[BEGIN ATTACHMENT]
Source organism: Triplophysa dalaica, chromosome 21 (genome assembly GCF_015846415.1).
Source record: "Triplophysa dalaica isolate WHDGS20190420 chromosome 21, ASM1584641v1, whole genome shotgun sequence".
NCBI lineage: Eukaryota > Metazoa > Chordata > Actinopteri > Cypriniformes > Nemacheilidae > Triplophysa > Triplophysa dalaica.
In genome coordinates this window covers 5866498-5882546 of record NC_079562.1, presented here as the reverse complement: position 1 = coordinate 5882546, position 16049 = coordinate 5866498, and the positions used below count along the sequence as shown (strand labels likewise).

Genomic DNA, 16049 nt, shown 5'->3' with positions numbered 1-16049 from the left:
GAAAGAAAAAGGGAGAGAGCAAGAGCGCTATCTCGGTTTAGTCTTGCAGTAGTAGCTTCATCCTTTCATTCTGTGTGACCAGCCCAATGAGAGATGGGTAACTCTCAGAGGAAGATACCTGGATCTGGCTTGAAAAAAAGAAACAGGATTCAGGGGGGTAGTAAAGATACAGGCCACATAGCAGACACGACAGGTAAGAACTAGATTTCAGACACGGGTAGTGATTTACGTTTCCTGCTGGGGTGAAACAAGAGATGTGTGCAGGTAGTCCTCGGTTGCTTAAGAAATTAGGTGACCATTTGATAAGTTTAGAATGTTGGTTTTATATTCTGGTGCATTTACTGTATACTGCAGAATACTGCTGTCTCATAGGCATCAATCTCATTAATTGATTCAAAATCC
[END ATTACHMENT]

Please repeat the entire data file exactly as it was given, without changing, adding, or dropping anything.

Source organism: Triplophysa dalaica, chromosome 21 (genome assembly GCF_015846415.1).
Source record: "Triplophysa dalaica isolate WHDGS20190420 chromosome 21, ASM1584641v1, whole genome shotgun sequence".
NCBI lineage: Eukaryota > Metazoa > Chordata > Actinopteri > Cypriniformes > Nemacheilidae > Triplophysa > Triplophysa dalaica.
In genome coordinates this window covers 5866498-5882546 of record NC_079562.1, presented here as the reverse complement: position 1 = coordinate 5882546, position 16049 = coordinate 5866498, and the positions used below count along the sequence as shown (strand labels likewise).

Genomic DNA, 16049 nt, shown 5'->3' with positions numbered 1-16049 from the left:
GAAAGAAAAAGGGAGAGAGCAAGAGCGCTATCTCGGTTTAGTCTTGCAGTAGTAGCTTCATCCTTTCATTCTGTGTGACCAGCCCAATGAGAGATGGGTAACTCTCAGAGGAAGATACCTGGATCTGGCTTGAAAAAAAGAAACAGGATTCAGGGGGGTAGTAAAGATACAGGCCACATAGCAGACACGACAGGTAAGAACTAGATTTCAGACACGGGTAGTGATTTACGTTTCCTGCTGGGGTGAAACAAGAGATGTGTGCAGGTAGTCCTCGGTTGCTTAAGAAATTAGGTGACCATTTGATAAGTTTAGAATGTTGGTTTTATATTCTGGTGCATTTACTGTATACTGCAGAATACTGCTGTCTCATAGGCATCAATCTCATTAATTGATTCAAAATCC